Congress Considering Bipartisan Legislation to Support Counties When Disasters Strike

Congress is considering a reintroduction of the Reforming Disaster Recovery Act (S.1686) to permanently authorize the US Department of Housing and Urban Development’s (HUD) Community Development Block Grant-Disaster Recovery (CDBG-DR) program.

HUD’s CDBG-DR program provides grants to state and local governments to rebuild affordable housing and other infrastructure (especially in low-income areas) after a presidentially declared disaster. Insurance and short-term federal assistance are typically unable to cover the costs of these types of projects, leaving state and local governments to struggle to repair infrastructure and facilitate economic development in disaster-impacted communities.

While the CDBG-DR program can fill this gap in assistance, the program’s funds can only be made available through special congressional approval. Due to the program’s lack of permanent authorization, HUD must write new regulations to guide state and local grantees each time the program is appropriated funds.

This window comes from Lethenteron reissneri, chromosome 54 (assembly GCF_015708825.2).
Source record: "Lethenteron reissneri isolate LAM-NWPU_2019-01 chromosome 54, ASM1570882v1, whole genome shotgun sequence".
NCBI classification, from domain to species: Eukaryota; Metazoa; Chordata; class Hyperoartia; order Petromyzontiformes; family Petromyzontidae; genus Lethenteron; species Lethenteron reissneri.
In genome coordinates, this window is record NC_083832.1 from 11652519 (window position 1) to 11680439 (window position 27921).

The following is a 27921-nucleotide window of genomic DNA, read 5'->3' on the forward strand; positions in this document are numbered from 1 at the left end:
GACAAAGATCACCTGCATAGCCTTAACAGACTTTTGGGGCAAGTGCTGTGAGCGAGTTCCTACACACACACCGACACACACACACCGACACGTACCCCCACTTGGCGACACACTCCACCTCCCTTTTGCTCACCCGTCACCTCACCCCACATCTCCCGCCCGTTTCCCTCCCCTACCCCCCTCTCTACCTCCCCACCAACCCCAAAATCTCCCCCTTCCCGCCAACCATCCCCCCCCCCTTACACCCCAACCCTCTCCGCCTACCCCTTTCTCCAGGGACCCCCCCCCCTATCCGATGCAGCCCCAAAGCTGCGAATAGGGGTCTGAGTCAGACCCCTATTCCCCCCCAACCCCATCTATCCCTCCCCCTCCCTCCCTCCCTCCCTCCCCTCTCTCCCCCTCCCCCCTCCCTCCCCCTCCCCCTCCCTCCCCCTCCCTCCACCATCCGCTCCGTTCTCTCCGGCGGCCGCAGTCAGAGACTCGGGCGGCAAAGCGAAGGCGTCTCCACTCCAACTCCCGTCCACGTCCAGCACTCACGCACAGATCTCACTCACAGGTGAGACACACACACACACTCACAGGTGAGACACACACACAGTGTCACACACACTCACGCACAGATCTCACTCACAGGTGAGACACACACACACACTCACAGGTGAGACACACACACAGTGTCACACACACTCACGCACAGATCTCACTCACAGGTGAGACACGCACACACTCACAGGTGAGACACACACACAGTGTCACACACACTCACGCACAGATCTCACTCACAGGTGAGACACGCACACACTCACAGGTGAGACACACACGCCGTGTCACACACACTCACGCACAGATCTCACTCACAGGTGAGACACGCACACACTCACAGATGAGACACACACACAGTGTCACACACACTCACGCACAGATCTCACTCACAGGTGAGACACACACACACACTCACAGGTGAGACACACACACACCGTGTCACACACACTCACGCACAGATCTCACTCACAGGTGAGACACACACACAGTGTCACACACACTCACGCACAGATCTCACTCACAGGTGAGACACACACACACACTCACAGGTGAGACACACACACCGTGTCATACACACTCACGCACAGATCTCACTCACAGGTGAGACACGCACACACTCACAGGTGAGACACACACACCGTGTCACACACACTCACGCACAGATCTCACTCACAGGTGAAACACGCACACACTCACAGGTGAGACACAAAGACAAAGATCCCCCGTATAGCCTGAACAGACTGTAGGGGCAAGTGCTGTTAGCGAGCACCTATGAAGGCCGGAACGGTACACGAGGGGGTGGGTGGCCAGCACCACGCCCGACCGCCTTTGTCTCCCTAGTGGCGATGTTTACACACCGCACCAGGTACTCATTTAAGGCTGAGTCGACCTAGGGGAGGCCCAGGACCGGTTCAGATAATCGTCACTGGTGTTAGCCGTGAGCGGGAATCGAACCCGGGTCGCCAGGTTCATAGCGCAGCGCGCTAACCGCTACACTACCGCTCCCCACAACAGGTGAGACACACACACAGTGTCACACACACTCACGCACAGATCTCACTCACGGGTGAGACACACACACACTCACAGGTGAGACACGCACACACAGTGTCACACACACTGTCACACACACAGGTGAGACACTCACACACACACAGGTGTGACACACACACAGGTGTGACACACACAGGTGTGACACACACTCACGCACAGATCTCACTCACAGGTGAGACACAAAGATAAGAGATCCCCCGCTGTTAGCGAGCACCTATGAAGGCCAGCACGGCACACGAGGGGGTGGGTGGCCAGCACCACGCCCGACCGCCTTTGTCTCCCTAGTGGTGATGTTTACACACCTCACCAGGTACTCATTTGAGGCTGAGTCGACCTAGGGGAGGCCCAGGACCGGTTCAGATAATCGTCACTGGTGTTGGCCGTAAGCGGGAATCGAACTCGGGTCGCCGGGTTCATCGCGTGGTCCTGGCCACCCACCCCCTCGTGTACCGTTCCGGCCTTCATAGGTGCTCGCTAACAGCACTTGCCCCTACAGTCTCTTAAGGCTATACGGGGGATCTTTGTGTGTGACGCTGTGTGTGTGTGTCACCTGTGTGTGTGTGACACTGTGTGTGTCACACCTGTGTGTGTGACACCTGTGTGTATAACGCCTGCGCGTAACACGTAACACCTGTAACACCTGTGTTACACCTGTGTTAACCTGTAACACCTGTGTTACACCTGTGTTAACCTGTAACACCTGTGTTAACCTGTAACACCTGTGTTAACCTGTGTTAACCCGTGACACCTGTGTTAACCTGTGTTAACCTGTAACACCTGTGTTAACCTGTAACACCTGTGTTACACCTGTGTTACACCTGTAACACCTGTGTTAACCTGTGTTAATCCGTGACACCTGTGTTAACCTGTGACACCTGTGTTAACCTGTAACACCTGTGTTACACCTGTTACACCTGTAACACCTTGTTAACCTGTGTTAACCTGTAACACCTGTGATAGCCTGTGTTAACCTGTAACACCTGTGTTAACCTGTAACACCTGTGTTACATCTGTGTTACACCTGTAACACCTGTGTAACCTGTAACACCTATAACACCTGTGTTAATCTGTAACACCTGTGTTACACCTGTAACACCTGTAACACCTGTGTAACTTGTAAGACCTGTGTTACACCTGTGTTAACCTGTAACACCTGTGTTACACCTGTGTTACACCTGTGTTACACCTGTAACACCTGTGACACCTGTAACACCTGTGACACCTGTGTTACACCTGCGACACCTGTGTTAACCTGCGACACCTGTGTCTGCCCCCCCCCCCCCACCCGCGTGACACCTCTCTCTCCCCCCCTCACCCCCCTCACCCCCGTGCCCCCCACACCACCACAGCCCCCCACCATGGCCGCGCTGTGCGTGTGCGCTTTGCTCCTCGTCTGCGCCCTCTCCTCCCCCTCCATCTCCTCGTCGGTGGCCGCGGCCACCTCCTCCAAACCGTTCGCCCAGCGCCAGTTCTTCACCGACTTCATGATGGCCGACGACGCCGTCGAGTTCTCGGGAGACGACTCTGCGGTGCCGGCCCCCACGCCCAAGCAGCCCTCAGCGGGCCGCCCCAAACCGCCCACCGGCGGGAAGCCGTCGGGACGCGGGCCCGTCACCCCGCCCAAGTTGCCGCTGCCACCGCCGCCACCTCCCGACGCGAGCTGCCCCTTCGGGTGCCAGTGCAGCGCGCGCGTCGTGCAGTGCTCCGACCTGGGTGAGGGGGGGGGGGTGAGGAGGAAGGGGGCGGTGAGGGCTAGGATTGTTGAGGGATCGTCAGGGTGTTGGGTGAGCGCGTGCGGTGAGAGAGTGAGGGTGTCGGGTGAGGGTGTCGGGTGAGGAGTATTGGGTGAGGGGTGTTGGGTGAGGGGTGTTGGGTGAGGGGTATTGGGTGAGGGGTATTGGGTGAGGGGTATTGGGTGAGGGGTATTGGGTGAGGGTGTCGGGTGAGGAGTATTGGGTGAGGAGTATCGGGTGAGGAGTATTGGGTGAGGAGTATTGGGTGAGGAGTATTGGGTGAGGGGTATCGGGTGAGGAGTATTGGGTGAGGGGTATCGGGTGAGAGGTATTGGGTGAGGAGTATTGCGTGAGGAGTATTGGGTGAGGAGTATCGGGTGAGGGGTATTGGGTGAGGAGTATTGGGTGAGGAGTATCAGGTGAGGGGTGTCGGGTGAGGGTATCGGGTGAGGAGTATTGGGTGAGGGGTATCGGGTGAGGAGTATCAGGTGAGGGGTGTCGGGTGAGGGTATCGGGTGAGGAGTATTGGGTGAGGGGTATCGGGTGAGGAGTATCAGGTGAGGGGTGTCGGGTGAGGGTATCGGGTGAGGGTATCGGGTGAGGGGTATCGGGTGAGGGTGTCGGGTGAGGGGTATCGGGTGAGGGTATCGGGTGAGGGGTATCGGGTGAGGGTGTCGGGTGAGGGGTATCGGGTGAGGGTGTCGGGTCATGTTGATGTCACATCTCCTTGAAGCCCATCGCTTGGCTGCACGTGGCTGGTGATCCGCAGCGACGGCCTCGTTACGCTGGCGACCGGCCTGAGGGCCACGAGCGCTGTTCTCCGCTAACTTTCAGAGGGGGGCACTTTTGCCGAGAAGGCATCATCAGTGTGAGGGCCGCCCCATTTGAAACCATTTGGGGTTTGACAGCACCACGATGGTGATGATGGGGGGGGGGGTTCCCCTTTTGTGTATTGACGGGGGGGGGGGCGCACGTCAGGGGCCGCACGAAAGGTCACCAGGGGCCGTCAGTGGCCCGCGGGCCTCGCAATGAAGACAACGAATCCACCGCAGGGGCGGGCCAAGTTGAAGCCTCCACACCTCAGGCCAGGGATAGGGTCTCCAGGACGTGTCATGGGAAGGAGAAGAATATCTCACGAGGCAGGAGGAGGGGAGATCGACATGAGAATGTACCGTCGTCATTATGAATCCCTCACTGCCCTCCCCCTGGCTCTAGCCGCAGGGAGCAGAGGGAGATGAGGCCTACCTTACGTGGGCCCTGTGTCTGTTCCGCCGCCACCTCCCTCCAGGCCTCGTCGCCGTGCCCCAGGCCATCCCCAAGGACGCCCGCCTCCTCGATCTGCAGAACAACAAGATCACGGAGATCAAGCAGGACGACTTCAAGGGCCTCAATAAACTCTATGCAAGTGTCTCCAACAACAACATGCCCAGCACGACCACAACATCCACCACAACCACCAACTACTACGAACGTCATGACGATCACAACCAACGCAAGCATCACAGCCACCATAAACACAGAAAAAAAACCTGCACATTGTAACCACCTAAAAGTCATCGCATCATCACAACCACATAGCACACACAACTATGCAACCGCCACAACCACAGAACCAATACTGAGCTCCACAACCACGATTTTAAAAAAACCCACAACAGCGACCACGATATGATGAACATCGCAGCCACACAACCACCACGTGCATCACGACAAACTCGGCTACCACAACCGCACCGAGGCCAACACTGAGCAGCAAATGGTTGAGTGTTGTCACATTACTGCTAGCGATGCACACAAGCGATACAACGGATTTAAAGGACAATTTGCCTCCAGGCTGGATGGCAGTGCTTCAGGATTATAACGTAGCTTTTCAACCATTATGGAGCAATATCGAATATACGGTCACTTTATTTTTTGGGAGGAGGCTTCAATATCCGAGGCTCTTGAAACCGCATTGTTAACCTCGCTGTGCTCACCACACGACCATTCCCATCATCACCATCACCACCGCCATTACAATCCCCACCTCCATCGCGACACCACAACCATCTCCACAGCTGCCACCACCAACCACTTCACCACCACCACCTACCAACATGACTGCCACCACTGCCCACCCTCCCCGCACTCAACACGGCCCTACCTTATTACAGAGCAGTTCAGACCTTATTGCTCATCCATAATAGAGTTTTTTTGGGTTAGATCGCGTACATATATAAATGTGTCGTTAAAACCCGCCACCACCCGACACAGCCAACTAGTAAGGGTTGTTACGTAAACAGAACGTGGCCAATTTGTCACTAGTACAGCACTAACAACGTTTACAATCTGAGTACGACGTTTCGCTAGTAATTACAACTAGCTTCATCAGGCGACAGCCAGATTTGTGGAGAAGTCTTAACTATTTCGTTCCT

This ad hoc system significantly delays funding, resulting in lengthened recovery timelines, stagnated economies, and increased homelessness and migration. Permanently authorizing the CDBG-DR program would reduce unnecessary administrative burdens and allow counties to access funding more quickly after a disaster.

The National Association of Counties (NACo), in conjunction with the National Low Income Housing Coalition and Enterprise Community Partners, sent a letter of support to Congressional leadership with over 40 signatories in support of the bill last Congress and are working with our partners on a similar letter for the reintroduction of the bill this Congress.

While a disaster always begins and ends at the local level, a strong partnership among federal, state, and local governments is vital to emergency preparedness and community resilience. A federal emergency declaration triggers a wide range of public and private sector relief available in a crisis or disaster. However, in smaller-scale events, similar problems arise for those affected – but local governments are restricted in the funds and resources they can activate without federal declaration.

As previously reported on Conduit Street, MACo successfully supported legislation to establish a State Disaster Recovery Fund, administered by the Maryland Department of Emergency Management (MDEM), to provide disaster recovery assistance to county governments, individuals, and families when federal aid is not available or insufficient – typically due to the nature and breadth of the event.

Stay tuned to Conduit Street for more information.